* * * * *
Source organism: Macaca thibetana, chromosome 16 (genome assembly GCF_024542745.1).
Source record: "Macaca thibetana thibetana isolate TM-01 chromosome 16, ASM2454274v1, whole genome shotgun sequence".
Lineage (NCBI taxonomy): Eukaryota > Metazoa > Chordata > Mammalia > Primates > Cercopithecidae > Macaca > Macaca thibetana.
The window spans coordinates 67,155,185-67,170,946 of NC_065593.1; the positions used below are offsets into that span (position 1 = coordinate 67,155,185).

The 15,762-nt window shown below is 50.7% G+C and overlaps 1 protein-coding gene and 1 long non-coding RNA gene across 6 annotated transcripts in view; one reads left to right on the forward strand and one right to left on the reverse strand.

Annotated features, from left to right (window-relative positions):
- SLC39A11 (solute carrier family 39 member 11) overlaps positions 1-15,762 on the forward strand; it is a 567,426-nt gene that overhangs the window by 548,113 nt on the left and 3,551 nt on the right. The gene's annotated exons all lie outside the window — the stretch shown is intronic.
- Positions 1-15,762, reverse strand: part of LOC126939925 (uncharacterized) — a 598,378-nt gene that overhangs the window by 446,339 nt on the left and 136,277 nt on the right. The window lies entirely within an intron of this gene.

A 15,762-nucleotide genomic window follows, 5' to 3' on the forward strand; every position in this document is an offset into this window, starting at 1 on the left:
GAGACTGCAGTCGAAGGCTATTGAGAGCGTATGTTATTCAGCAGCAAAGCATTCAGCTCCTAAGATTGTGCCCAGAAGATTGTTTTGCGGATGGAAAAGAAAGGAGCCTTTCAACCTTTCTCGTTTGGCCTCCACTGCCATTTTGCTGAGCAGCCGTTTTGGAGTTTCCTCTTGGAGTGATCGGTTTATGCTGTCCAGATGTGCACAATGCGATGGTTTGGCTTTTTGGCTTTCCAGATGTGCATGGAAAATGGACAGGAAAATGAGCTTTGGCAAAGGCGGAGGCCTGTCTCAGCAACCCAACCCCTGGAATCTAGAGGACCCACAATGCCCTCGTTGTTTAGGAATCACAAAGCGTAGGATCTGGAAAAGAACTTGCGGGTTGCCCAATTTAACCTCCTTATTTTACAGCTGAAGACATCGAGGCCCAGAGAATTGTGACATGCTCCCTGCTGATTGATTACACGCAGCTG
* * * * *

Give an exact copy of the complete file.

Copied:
Source organism: Macaca thibetana, chromosome 16 (genome assembly GCF_024542745.1).
Source record: "Macaca thibetana thibetana isolate TM-01 chromosome 16, ASM2454274v1, whole genome shotgun sequence".
Lineage (NCBI taxonomy): Eukaryota > Metazoa > Chordata > Mammalia > Primates > Cercopithecidae > Macaca > Macaca thibetana.
The window spans coordinates 67,155,185-67,170,946 of NC_065593.1; the positions used below are offsets into that span (position 1 = coordinate 67,155,185).

The 15,762-nt window shown below is 50.7% G+C and overlaps 1 protein-coding gene and 1 long non-coding RNA gene across 6 annotated transcripts in view; one reads left to right on the forward strand and one right to left on the reverse strand.

Annotated features, from left to right (window-relative positions):
- SLC39A11 (solute carrier family 39 member 11) overlaps positions 1-15,762 on the forward strand; it is a 567,426-nt gene that overhangs the window by 548,113 nt on the left and 3,551 nt on the right. The gene's annotated exons all lie outside the window — the stretch shown is intronic.
- Positions 1-15,762, reverse strand: part of LOC126939925 (uncharacterized) — a 598,378-nt gene that overhangs the window by 446,339 nt on the left and 136,277 nt on the right. The window lies entirely within an intron of this gene.

A 15,762-nucleotide genomic window follows, 5' to 3' on the forward strand; every position in this document is an offset into this window, starting at 1 on the left:
GAGACTGCAGTCGAAGGCTATTGAGAGCGTATGTTATTCAGCAGCAAAGCATTCAGCTCCTAAGATTGTGCCCAGAAGATTGTTTTGCGGATGGAAAAGAAAGGAGCCTTTCAACCTTTCTCGTTTGGCCTCCACTGCCATTTTGCTGAGCAGCCGTTTTGGAGTTTCCTCTTGGAGTGATCGGTTTATGCTGTCCAGATGTGCACAATGCGATGGTTTGGCTTTTTGGCTTTCCAGATGTGCATGGAAAATGGACAGGAAAATGAGCTTTGGCAAAGGCGGAGGCCTGTCTCAGCAACCCAACCCCTGGAATCTAGAGGACCCACAATGCCCTCGTTGTTTAGGAATCACAAAGCGTAGGATCTGGAAAAGAACTTGCGGGTTGCCCAATTTAACCTCCTTATTTTACAGCTGAAGACATCGAGGCCCAGAGAATTGTGACATGCTCCCTGCTGATTGATTACACGCAGCTG